The Child Support Enforcement Act (CSEA) provides different methods in which local agencies can enforce the provisions of a family court order. If the providing party fails to pay a family court order it is usually because the spousal support agreement is no longer suitable for the changing circumstances. Most courts across the United States understand that circumstances may change a day or two after a family court order. For this reason, courts will allow the providing party to petition a motion to modify the family court agreement with an attempt to align the financial obligations with their financial capabilities. When filing a motion to modify a court order, the petitioner will be required to explain how their circumstance has changed and how the change of circumstance has affected their ability to keep up with payments. The court will not place a life-altering burden on honest individuals who looking for a way to balance their expenses.

However, if the providing party is capable of fulfilling the financial obligations of a family court order, they will face certain complications if they fail to keep up with payments. Most states will comply with the Uniform Interstate Family Support Act (UIFSA) which allows courts to enforce the terms and conditions of an agreement even when the order was established in a different state court. For this reason, if you are ‘running away from your obligations’ you will want to consider the following repercussions before you willingly fail to provide a family court order payment.

Through the Child Support Enforcement Act (CSEA) courts may enforce a spousal or child support order using the following methods:

  • Suspending Driver’s License: If you have your license suspended, you will not be capable of operating a motor vehicle. Most individuals use their vehicles for daily commutes. If you have a suspension on your license your commute and other aspects of your life may be affected.
  • Earning assignment or wage garnishment: An earning assignment may not have been placed on your family court order, but if you fail to make certain payments your spouse or other involved individuals may file to place an earning assignment. An earning assignment is a notification that is sent to the providing parties employer. Upon notice, the employer is required to withhold the earnings and send a check or transfer money to the appropriate individual.
  • Liens on a property: If you own a property such as a vehicle or a home, the court may establish a lien on your property which will give your ex-spouse or other individuals the ability to claim a portion of your property. A lien provides that when the property is sold, a portion of the earnings will go to pay off the spousal or child support debt.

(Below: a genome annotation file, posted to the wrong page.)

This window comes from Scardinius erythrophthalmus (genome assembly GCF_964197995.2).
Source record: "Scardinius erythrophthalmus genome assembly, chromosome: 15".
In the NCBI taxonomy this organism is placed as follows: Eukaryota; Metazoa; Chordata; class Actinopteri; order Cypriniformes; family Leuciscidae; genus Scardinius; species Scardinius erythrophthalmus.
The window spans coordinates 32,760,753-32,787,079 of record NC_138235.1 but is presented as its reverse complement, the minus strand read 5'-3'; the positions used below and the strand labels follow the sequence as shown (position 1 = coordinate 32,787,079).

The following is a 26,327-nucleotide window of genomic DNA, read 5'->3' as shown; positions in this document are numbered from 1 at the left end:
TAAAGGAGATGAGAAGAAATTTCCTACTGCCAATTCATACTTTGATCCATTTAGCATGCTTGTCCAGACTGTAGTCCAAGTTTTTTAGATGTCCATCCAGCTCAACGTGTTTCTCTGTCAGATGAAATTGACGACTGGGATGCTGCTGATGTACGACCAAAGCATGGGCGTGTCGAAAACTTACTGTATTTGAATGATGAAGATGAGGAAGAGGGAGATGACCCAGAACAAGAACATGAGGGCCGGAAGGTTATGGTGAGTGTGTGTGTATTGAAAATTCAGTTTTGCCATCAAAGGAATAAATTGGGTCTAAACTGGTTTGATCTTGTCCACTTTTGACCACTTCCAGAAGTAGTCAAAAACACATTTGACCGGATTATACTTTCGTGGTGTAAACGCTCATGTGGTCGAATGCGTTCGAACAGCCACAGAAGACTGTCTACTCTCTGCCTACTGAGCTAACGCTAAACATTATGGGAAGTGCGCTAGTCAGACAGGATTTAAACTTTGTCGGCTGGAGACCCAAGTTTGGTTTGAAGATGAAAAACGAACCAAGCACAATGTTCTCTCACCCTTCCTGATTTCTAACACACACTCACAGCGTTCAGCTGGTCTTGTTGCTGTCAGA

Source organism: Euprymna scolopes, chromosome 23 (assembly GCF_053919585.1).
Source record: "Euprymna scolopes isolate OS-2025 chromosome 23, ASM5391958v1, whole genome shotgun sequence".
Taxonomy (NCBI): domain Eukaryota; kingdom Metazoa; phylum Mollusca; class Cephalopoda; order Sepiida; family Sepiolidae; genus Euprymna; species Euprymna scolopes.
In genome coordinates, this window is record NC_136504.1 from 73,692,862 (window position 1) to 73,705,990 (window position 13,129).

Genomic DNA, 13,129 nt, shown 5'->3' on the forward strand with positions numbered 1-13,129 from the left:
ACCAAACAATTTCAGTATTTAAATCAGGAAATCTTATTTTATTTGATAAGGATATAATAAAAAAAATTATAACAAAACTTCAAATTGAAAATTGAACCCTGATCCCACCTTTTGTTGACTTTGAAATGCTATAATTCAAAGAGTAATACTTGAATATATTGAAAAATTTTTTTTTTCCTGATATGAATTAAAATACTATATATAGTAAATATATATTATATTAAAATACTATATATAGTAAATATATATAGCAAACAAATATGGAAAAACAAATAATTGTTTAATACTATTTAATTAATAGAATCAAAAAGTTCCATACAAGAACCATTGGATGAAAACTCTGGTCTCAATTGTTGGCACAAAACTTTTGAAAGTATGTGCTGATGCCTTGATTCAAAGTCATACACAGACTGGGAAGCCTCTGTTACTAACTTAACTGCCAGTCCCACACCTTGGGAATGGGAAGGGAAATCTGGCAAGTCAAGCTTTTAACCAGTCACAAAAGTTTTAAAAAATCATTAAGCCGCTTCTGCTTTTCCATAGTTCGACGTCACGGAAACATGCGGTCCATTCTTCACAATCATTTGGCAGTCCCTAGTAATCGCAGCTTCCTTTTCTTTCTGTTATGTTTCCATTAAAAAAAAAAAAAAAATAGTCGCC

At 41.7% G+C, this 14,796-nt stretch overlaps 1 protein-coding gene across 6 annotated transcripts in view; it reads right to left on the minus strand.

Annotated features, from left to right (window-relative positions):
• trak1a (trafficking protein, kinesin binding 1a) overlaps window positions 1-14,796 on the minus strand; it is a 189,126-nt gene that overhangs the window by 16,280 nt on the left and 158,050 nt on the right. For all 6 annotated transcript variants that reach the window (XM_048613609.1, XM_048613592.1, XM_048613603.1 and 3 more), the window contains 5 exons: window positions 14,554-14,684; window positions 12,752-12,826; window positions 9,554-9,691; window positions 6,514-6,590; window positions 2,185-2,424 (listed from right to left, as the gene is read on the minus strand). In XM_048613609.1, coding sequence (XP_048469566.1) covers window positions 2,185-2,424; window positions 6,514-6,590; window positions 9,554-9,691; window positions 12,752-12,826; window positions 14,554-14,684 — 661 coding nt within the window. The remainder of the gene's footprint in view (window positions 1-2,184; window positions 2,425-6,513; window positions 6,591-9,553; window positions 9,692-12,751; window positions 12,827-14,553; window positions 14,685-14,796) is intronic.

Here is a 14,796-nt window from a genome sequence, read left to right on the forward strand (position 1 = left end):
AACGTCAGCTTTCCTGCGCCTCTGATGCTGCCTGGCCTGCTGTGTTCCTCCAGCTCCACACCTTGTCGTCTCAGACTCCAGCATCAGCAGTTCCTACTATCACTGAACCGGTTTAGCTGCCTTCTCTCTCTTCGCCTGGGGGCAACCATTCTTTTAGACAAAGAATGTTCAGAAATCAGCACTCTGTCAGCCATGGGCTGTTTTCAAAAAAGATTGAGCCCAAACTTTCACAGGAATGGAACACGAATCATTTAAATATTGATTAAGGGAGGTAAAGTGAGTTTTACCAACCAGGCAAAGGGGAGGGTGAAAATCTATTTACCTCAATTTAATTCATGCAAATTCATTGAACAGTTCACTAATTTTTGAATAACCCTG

• Report to the Credit Bureaus: Unpaid debts will be reflected in credit bureaus. A reporting will ultimately affect the credit score which may cause complications when filing for a new credit line or mortgage loan.
  • Bank Account Freeze: Courts can also order to have bank accounts frozen if the providing party fails to make certain payments. This will prevent the providing individual from accessing or using their bank accounts.
  • Imprisonment or probation: Sentencing an individual to jail time or probation are methods that are usually there to work as deterrence. The court does not want to send you to jail. In many cases, the court will attempt to work with individuals that undergoing tough financial times. However, if the individual fails to make payments and they are fully capable of making payments, the court will consider jail time or probation. If all other methods are exhausted, the court may use jail time or probation as a last resort.

To learn more about how to collect a spousal support or child support debt, you may visit the California Courts page at

Post-decree motions may be used for a variety of reasons, but are usually filed to modify or enforce an existing agreement or contract. If you are filing a motion to modify or enforce, you are encouraged to speak with an attorney to learn how your case holds up to the law. In most cases, our attorneys will attempt to work with both individuals in efforts to come to an agreement outside of a courtroom. However, we always encounter individuals who are unwilling to cooperate resulting in court motions and petitions. If you require legal assistance or if you would like more information on your case, please contact the San Diego Divorce Attorney at 858-529-5150.